LONDON, United Kingdom — Apparel is one of the world’s oldest, largest and most global export industries. In a world where robots are used to automate many types of manufacturing, garments are still made by hands-on human toil. But fashion and apparel, as an industry, is failing the vast majority of its workers.
The scale of the failure can be seen in the 1,134 deaths at Rana Plaza in Bangladesh, the five garment workers recently shot dead in Cambodia and the thousands of workers eeking out a living, all but enslaved in a South Korean factory complex built on the site of the Chambert Post Prison Camp in Haiti.
As a result, Bangladesh, Cambodia and Haiti have all been buffeted by recent protests staged by impoverished garment workers, who have gone on strike, fought pitched street battles with police and burned factories. In each country, their demands are the same: better wages and better working conditions.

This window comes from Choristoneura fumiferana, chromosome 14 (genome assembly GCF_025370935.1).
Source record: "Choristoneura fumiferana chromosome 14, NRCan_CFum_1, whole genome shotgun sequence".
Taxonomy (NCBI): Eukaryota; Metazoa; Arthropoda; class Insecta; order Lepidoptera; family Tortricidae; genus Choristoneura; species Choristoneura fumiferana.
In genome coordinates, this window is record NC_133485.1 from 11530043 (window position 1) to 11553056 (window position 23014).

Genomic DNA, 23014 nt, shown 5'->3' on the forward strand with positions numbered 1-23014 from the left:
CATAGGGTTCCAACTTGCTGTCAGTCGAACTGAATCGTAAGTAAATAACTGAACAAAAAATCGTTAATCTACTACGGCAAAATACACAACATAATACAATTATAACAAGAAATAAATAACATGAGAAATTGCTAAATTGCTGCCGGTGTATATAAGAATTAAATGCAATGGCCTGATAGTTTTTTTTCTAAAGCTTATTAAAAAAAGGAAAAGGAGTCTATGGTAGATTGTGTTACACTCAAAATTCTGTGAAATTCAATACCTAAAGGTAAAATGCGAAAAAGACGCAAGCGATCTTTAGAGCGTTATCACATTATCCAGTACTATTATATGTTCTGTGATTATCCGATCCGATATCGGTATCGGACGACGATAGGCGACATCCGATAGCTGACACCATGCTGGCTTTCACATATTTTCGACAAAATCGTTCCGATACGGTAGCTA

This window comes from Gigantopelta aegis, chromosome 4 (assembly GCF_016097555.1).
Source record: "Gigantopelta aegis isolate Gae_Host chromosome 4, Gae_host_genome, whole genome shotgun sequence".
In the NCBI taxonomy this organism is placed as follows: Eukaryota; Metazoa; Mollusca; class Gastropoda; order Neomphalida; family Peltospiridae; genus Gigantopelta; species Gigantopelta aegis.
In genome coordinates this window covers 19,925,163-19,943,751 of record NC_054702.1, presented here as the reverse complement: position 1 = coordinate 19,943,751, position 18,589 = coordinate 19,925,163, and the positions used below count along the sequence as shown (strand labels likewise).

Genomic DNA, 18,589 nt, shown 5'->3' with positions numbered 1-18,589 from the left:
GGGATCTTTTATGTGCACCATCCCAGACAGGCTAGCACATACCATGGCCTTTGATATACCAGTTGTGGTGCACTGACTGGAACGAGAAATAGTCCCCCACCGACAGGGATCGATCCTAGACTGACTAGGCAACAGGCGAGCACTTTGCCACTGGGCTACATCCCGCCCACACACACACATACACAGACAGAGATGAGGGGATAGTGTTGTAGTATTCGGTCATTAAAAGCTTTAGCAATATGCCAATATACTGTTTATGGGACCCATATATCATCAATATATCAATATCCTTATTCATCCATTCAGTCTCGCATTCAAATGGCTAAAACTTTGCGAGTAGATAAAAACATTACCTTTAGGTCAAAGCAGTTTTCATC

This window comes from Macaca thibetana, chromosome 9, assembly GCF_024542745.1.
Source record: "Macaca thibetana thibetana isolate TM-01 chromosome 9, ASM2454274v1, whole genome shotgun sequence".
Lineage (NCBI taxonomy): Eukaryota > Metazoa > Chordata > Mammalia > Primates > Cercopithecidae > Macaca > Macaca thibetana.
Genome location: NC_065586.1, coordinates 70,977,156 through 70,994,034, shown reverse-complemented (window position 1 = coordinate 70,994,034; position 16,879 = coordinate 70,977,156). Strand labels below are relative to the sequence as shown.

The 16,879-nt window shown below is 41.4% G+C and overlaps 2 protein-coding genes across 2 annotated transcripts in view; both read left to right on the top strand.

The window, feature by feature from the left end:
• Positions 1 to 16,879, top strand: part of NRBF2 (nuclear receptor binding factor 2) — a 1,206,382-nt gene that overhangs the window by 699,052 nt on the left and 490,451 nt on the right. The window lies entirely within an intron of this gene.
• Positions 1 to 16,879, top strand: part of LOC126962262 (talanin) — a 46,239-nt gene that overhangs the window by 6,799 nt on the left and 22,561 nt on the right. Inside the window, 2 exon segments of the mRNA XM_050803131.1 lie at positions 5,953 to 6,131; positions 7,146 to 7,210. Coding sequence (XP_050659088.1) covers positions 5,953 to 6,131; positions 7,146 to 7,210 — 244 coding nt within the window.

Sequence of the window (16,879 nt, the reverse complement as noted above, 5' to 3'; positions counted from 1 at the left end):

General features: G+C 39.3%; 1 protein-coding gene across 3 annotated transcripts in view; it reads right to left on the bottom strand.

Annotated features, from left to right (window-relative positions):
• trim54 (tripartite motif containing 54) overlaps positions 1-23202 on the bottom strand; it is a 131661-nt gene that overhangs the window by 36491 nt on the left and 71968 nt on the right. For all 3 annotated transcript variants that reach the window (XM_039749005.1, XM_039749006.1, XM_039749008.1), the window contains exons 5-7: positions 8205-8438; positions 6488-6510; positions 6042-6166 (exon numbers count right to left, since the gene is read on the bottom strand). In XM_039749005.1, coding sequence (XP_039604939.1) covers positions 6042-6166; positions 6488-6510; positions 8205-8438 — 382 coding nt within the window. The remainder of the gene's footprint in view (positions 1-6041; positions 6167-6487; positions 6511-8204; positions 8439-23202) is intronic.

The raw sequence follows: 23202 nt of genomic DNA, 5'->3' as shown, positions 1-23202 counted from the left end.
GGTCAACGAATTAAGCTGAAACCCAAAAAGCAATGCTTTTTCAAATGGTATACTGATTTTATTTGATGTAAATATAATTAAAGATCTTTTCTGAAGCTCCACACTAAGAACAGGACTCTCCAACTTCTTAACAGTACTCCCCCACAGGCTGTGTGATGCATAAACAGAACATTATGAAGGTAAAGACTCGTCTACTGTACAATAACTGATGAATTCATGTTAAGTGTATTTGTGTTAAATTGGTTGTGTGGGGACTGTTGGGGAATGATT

Yet, across the board, the protestors have been accused of being traitors, bringing disrepute to their countries, jeopardising the garment manufacturing industries that have taken root there and causing foreign investment to flee.